Thefts cause heightened security in CFHS art room

By Sheila Moussavi 2005

Last Thursday, when art teacher Randy Marcussen arrived at school, he was not expecting to be greeted by a bitter disappointment. Marcussen had been working on his own time with a student with special needs, making a coil pot that could hold pens. Recently, the proud student handed the nearly finished product to Marcussen. Thursday morning, the same pot was lying broken on Marcussen’s desk. Unfortunately, this wasn’t a first.

Senior Morgan Moe came to collect her nearly-finished drawing to find it on the floor, having been ripped to pieces and trampled on. Junior Nate Anderson came to pick up his “big, beautiful, snack-bowl-sized pot” and instead saw what looked like “some sort of drug paraphernalia” in its place. And senior Amanda Gotera’s drying jar was found mutilated when she came to pick it up in the morning.

These are just a few in a series of complaints that have marked what Marcussen and fellow art teacher Bob McCollough both consider to be “the worst semester we’ve ever had for theft and vandalism.”

“All semester there’s been everybody in trouble. These groups feed off one another,” Marcussen said.

McCollough agreed the problem is largely “peer pressure.”

Finding justification for these attacks is just as difficult as assigning responsibility. Although the motive is clear enough with the cheating cases, the same cannot be said for the theft and seemingly random vandalism, and the only reasonable explanation is, as McCollough believes, “just carelessness; it is just total disregard for people’s property.”

Along similar lines, Marcussen said he thinks students are “just destructive. These pieces you can’t just make; it’s not an overnight thing. Weeks are put into these projects, and in the end, the project certainly doesn’t go unfelt.”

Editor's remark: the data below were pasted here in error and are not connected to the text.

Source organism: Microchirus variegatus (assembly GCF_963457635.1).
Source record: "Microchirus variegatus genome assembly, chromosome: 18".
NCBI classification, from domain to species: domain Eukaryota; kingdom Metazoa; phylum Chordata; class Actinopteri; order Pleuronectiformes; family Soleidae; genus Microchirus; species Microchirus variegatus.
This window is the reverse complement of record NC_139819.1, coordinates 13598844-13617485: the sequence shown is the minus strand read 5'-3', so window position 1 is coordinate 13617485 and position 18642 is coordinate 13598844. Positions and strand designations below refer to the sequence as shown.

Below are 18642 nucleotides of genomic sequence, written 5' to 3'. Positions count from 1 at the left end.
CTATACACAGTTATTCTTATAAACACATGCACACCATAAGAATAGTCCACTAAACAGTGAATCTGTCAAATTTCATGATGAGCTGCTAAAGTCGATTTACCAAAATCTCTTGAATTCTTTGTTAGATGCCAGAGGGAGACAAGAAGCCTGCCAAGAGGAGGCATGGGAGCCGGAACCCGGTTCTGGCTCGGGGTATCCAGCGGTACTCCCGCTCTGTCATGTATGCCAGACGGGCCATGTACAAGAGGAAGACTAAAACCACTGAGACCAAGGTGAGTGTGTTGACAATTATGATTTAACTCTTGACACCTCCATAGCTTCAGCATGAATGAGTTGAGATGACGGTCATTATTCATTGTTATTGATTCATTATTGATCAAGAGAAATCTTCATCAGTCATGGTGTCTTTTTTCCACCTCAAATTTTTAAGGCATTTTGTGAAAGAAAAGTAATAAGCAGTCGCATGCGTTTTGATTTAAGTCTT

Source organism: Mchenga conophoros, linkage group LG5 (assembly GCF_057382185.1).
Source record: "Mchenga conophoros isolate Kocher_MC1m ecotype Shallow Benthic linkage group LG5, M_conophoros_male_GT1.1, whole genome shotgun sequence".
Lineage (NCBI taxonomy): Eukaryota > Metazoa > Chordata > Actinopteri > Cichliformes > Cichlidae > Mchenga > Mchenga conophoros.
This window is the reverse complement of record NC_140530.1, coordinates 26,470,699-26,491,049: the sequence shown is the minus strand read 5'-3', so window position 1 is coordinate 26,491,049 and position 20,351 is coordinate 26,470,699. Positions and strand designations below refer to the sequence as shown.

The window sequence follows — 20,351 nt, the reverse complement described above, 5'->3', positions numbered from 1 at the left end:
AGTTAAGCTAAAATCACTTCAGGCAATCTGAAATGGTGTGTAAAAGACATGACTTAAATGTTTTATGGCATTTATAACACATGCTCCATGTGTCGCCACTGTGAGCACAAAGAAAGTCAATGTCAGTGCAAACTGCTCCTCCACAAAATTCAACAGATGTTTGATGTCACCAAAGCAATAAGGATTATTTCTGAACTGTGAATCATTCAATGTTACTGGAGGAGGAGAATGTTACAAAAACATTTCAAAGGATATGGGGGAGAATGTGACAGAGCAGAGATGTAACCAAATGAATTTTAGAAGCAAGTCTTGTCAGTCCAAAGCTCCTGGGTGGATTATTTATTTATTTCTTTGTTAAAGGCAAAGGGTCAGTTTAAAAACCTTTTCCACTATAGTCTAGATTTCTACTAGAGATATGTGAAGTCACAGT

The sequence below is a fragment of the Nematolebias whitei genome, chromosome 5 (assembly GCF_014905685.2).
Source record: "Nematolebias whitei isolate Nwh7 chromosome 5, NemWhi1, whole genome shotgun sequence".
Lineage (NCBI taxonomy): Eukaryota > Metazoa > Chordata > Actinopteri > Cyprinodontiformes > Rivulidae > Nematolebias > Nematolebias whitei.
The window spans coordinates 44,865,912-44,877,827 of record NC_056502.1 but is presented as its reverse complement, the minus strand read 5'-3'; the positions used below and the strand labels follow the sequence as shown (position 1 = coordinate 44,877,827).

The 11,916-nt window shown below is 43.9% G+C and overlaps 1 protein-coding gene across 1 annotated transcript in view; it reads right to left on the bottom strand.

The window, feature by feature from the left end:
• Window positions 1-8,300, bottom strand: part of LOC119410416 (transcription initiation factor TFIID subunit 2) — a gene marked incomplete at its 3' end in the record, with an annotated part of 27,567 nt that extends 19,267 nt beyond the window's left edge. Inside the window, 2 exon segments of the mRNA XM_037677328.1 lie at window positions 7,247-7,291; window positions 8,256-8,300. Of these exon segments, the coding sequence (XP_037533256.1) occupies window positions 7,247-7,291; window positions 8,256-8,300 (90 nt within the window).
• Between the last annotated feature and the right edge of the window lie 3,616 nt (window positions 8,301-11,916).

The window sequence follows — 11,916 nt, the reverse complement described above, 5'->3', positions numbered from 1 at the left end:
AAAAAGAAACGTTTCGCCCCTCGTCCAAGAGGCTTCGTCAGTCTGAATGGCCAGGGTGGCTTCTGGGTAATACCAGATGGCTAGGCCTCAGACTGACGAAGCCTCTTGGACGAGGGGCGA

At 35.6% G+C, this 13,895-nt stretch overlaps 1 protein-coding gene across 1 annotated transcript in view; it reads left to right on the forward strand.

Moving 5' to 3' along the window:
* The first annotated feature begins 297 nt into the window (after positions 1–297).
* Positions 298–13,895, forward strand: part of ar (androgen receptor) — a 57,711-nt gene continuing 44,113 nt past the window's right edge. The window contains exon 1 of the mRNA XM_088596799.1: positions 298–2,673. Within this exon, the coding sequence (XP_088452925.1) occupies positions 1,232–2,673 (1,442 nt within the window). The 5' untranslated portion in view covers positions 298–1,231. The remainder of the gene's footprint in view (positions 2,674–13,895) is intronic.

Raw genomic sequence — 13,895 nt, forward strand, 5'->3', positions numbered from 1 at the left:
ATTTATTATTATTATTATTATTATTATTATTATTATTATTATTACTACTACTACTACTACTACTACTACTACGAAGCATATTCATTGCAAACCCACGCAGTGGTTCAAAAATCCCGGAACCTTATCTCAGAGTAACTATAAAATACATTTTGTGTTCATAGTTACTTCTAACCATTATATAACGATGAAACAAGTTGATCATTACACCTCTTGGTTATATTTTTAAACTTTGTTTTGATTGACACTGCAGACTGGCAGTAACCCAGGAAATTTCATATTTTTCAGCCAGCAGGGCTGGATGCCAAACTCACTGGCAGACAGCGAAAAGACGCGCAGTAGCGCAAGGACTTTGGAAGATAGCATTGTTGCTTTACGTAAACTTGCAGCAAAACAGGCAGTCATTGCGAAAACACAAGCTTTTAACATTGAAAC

“We put a lot of work into these projects, and it’s really sad that someone doesn’t respect that,” Gotera said.

Regardless of who is responsible and why, both art teachers know something has to be done to prevent future attacks. In the recent past, they have tried an assortment of solutions from not allwing students to come in and work unless they’re in a class in the room; to fastening with wire the 59 cent brushes that the thieves seem to have an odd affinity for — and removing said paper altogether.

Although McCollough’s plan to lock up finished pieces has reduced that chapter of the problem, the senseless act of vandalism on Thursday is proof that these methods hav ebeen, for the most part of little help. In the future, however, more drastic measures may be taken.

Marcussen and McCollough have been considering their options for ending this problem and have explored every possibility from color-coded bags for each class to remodeling the art room to include lockers on the inside and in the hall, similar to the band hallway. Although both teachers have put a lot of thought into these changes, they are open to suggestions and would appreciate any student advice.

With these precautions and the chance that the problem won’t end even after they’ve been implemented, the art department will inevitably undergo many changes, the most extreme of which would limit the experience for all art students at the high school. Ultimately, if the three-legged problem isn’t stopped, Marcussen and McCollough predict that ceramics and jewelry classes may have to be dropped altogether, limiting class options to 2-D art.

When so many people are affected by these choices, those involved can’t possibly expect lenience. Both art teachers have punishments in mind for the culprits, and students who are caught can expect their art careers at Cedar Falls High school to be over. Students who turn themselves in will face lesser punishment, but, if Marcussen gets his way, “They will be kicked out of art for this year, at least.”

Although the art department has been dealing with this problem on its own until now, it may soon have to request the involvement of the administration.

*Additional reporting contributed by Heather Dexter

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